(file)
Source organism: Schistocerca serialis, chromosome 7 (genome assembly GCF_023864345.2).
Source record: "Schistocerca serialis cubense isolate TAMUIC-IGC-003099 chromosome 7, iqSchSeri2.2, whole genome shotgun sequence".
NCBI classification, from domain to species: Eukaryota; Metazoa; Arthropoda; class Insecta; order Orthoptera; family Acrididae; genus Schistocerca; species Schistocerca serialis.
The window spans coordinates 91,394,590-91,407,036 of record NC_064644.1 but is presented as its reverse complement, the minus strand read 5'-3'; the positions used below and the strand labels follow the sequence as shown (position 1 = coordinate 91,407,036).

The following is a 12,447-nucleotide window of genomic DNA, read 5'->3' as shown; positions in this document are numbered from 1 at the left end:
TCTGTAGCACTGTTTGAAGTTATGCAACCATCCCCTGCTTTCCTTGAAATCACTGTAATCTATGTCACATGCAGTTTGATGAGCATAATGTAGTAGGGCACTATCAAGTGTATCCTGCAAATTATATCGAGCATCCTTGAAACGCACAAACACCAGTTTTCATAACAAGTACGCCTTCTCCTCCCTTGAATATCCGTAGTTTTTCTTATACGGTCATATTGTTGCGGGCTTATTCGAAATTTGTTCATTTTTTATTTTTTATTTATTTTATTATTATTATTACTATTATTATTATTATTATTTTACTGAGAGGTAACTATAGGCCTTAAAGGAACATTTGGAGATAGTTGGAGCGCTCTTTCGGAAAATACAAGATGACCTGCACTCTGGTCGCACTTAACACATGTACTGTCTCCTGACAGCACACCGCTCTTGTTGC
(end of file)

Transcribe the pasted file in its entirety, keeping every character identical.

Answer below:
Source organism: Schistocerca serialis, chromosome 7 (genome assembly GCF_023864345.2).
Source record: "Schistocerca serialis cubense isolate TAMUIC-IGC-003099 chromosome 7, iqSchSeri2.2, whole genome shotgun sequence".
NCBI classification, from domain to species: Eukaryota; Metazoa; Arthropoda; class Insecta; order Orthoptera; family Acrididae; genus Schistocerca; species Schistocerca serialis.
The window spans coordinates 91,394,590-91,407,036 of record NC_064644.1 but is presented as its reverse complement, the minus strand read 5'-3'; the positions used below and the strand labels follow the sequence as shown (position 1 = coordinate 91,407,036).

The following is a 12,447-nucleotide window of genomic DNA, read 5'->3' as shown; positions in this document are numbered from 1 at the left end:
TCTGTAGCACTGTTTGAAGTTATGCAACCATCCCCTGCTTTCCTTGAAATCACTGTAATCTATGTCACATGCAGTTTGATGAGCATAATGTAGTAGGGCACTATCAAGTGTATCCTGCAAATTATATCGAGCATCCTTGAAACGCACAAACACCAGTTTTCATAACAAGTACGCCTTCTCCTCCCTTGAATATCCGTAGTTTTTCTTATACGGTCATATTGTTGCGGGCTTATTCGAAATTTGTTCATTTTTTATTTTTTATTTATTTTATTATTATTATTACTATTATTATTATTATTATTTTACTGAGAGGTAACTATAGGCCTTAAAGGAACATTTGGAGATAGTTGGAGCGCTCTTTCGGAAAATACAAGATGACCTGCACTCTGGTCGCACTTAACACATGTACTGTCTCCTGACAGCACACCGCTCTTGTTGC